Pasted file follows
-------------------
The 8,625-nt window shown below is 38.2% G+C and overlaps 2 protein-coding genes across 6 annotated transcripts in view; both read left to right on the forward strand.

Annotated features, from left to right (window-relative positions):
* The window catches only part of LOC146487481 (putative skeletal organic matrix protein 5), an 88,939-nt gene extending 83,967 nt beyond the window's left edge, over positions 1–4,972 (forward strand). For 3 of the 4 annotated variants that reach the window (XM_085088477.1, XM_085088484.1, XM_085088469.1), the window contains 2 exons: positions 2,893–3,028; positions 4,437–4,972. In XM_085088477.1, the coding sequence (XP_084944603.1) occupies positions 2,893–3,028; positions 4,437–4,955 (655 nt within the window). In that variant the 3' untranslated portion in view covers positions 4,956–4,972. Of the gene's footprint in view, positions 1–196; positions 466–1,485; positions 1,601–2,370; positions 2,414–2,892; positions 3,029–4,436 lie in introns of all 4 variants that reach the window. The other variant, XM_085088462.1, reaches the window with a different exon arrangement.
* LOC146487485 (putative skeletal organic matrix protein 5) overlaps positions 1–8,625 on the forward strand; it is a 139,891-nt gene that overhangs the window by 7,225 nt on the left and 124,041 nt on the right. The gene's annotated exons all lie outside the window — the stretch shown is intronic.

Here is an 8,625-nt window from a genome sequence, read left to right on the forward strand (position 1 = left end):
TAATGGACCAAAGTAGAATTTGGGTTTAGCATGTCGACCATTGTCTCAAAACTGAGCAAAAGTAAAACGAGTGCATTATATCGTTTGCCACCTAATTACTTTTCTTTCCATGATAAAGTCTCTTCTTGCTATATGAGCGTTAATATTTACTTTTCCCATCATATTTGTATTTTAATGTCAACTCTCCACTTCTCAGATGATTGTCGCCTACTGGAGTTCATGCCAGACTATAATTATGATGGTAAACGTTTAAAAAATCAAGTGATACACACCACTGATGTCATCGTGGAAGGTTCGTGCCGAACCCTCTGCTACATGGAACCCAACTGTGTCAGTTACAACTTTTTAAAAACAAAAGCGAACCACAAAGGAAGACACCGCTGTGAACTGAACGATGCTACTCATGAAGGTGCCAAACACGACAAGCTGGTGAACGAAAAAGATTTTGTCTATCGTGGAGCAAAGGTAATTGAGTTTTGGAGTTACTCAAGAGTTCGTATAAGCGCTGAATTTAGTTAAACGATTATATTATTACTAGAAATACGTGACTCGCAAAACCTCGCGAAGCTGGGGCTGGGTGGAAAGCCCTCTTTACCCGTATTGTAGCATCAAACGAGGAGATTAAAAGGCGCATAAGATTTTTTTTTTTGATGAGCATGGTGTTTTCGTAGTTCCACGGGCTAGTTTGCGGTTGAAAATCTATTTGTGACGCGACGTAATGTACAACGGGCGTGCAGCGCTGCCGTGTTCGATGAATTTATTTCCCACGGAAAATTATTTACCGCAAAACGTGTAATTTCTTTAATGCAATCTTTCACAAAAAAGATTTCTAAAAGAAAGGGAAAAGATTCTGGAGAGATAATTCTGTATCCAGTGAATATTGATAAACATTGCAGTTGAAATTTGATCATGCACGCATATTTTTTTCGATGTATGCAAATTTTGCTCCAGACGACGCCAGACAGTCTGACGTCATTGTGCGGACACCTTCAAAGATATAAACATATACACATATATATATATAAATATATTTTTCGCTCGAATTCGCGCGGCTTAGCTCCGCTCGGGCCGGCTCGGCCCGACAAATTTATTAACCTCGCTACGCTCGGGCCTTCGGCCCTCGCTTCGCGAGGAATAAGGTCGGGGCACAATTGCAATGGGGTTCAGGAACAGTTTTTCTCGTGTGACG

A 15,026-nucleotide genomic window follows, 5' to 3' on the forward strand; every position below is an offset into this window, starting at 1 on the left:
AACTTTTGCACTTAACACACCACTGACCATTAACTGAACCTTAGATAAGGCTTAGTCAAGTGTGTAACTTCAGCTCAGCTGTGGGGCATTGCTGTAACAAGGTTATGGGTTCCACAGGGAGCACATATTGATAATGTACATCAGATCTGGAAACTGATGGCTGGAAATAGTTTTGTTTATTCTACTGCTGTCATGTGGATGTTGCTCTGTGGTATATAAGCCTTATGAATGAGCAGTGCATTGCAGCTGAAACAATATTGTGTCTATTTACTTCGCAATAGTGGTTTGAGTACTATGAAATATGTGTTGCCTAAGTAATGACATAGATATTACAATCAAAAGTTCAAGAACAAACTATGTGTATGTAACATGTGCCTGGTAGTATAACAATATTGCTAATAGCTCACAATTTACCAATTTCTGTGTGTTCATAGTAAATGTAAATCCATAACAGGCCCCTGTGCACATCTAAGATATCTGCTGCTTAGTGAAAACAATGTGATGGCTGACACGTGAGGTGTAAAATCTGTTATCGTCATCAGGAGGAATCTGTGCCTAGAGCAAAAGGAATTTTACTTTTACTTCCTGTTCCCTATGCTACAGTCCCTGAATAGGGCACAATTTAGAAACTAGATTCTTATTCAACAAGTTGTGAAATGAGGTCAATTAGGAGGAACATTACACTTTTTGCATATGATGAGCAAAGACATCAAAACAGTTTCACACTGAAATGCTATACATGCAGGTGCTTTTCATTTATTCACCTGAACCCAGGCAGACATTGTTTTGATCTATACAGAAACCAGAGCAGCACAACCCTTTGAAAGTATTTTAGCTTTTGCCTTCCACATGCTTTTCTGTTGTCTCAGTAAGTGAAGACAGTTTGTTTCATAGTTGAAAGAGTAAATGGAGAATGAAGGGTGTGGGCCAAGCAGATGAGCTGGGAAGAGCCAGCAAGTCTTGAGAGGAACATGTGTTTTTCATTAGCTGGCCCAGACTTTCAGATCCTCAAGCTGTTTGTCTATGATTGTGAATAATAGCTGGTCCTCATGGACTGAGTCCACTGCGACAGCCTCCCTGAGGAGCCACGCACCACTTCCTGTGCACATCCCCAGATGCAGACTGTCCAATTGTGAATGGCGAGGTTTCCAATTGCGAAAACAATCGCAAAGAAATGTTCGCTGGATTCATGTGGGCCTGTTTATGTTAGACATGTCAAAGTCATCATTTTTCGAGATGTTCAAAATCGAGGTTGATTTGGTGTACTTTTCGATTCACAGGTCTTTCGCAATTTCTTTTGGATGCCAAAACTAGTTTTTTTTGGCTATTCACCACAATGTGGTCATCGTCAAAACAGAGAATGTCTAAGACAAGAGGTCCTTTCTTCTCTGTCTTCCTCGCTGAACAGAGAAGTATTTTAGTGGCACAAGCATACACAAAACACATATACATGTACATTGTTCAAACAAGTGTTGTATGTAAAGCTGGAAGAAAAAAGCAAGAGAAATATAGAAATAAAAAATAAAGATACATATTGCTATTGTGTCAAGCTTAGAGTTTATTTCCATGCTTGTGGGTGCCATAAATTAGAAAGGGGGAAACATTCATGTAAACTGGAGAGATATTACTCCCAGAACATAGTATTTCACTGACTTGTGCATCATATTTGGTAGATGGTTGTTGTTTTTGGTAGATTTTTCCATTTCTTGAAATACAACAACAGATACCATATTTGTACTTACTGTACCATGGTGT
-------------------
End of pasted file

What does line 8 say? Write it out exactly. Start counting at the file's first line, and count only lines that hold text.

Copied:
AACTTTTGCACTTAACACACCACTGACCATTAACTGAACCTTAGATAAGGCTTAGTCAAGTGTGTAACTTCAGCTCAGCTGTGGGGCATTGCTGTAACAAGGTTATGGGTTCCACAGGGAGCACATATTGATAATGTACATCAGATCTGGAAACTGATGGCTGGAAATAGTTTTGTTTATTCTACTGCTGTCATGTGGATGTTGCTCTGTGGTATATAAGCCTTATGAATGAGCAGTGCATTGCAGCTGAAACAATATTGTGTCTATTTACTTCGCAATAGTGGTTTGAGTACTATGAAATATGTGTTGCCTAAGTAATGACATAGATATTACAATCAAAAGTTCAAGAACAAACTATGTGTATGTAACATGTGCCTGGTAGTATAACAATATTGCTAATAGCTCACAATTTACCAATTTCTGTGTGTTCATAGTAAATGTAAATCCATAACAGGCCCCTGTGCACATCTAAGATATCTGCTGCTTAGTGAAAACAATGTGATGGCTGACACGTGAGGTGTAAAATCTGTTATCGTCATCAGGAGGAATCTGTGCCTAGAGCAAAAGGAATTTTACTTTTACTTCCTGTTCCCTATGCTACAGTCCCTGAATAGGGCACAATTTAGAAACTAGATTCTTATTCAACAAGTTGTGAAATGAGGTCAATTAGGAGGAACATTACACTTTTTGCATATGATGAGCAAAGACATCAAAACAGTTTCACACTGAAATGCTATACATGCAGGTGCTTTTCATTTATTCACCTGAACCCAGGCAGACATTGTTTTGATCTATACAGAAACCAGAGCAGCACAACCCTTTGAAAGTATTTTAGCTTTTGCCTTCCACATGCTTTTCTGTTGTCTCAGTAAGTGAAGACAGTTTGTTTCATAGTTGAAAGAGTAAATGGAGAATGAAGGGTGTGGGCCAAGCAGATGAGCTGGGAAGAGCCAGCAAGTCTTGAGAGGAACATGTGTTTTTCATTAGCTGGCCCAGACTTTCAGATCCTCAAGCTGTTTGTCTATGATTGTGAATAATAGCTGGTCCTCATGGACTGAGTCCACTGCGACAGCCTCCCTGAGGAGCCACGCACCACTTCCTGTGCACATCCCCAGATGCAGACTGTCCAATTGTGAATGGCGAGGTTTCCAATTGCGAAAACAATCGCAAAGAAATGTTCGCTGGATTCATGTGGGCCTGTTTATGTTAGACATGTCAAAGTCATCATTTTTCGAGATGTTCAAAATCGAGGTTGATTTGGTGTACTTTTCGATTCACAGGTCTTTCGCAATTTCTTTTGGATGCCAAAACTAGTTTTTTTTGGCTATTCACCACAATGTGGTCATCGTCAAAACAGAGAATGTCTAAGACAAGAGGTCCTTTCTTCTCTGTCTTCCTCGCTGAACAGAGAAGTATTTTAGTGGCACAAGCATACACAAAACACATATACATGTACATTGTTCAAACAAGTGTTGTATGTAAAGCTGGAAGAAAAAAGCAAGAGAAATATAGAAATAAAAAATAAAGATACATATTGCTATTGTGTCAAGCTTAGAGTTTATTTCCATGCTTGTGGGTGCCATAAATTAGAAAGGGGGAAACATTCATGTAAACTGGAGAGATATTACTCCCAGAACATAGTATTTCACTGACTTGTGCATCATATTTGGTAGATGGTTGTTGTTTTTGGTAGATTTTTCCATTTCTTGAAATACAACAACAGATACCATATTTGTACTTACTGTACCATGGTGT